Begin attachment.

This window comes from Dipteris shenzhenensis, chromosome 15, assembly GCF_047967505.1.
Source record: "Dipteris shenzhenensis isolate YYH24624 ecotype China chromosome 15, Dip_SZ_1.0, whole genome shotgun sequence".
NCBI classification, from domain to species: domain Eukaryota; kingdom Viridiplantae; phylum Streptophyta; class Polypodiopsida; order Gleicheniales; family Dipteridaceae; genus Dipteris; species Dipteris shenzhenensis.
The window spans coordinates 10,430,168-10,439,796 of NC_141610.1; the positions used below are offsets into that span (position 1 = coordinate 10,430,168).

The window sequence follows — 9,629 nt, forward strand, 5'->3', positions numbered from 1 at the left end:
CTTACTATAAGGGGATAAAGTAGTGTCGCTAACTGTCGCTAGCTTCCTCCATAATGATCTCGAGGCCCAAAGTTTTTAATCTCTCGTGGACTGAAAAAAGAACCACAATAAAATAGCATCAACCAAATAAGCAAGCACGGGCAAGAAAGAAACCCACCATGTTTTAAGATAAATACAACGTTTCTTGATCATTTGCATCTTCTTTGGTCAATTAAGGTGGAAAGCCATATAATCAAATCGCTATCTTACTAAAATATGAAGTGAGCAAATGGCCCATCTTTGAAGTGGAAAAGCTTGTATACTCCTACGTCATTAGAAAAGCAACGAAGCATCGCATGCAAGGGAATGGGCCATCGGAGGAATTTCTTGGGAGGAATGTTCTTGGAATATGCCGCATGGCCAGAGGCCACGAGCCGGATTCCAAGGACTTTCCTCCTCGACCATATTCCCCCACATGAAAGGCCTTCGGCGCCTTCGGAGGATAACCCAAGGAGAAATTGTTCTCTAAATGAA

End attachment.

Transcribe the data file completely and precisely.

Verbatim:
This window comes from Dipteris shenzhenensis, chromosome 15, assembly GCF_047967505.1.
Source record: "Dipteris shenzhenensis isolate YYH24624 ecotype China chromosome 15, Dip_SZ_1.0, whole genome shotgun sequence".
NCBI classification, from domain to species: domain Eukaryota; kingdom Viridiplantae; phylum Streptophyta; class Polypodiopsida; order Gleicheniales; family Dipteridaceae; genus Dipteris; species Dipteris shenzhenensis.
The window spans coordinates 10,430,168-10,439,796 of NC_141610.1; the positions used below are offsets into that span (position 1 = coordinate 10,430,168).

The window sequence follows — 9,629 nt, forward strand, 5'->3', positions numbered from 1 at the left end:
CTTACTATAAGGGGATAAAGTAGTGTCGCTAACTGTCGCTAGCTTCCTCCATAATGATCTCGAGGCCCAAAGTTTTTAATCTCTCGTGGACTGAAAAAAGAACCACAATAAAATAGCATCAACCAAATAAGCAAGCACGGGCAAGAAAGAAACCCACCATGTTTTAAGATAAATACAACGTTTCTTGATCATTTGCATCTTCTTTGGTCAATTAAGGTGGAAAGCCATATAATCAAATCGCTATCTTACTAAAATATGAAGTGAGCAAATGGCCCATCTTTGAAGTGGAAAAGCTTGTATACTCCTACGTCATTAGAAAAGCAACGAAGCATCGCATGCAAGGGAATGGGCCATCGGAGGAATTTCTTGGGAGGAATGTTCTTGGAATATGCCGCATGGCCAGAGGCCACGAGCCGGATTCCAAGGACTTTCCTCCTCGACCATATTCCCCCACATGAAAGGCCTTCGGCGCCTTCGGAGGATAACCCAAGGAGAAATTGTTCTCTAAATGAA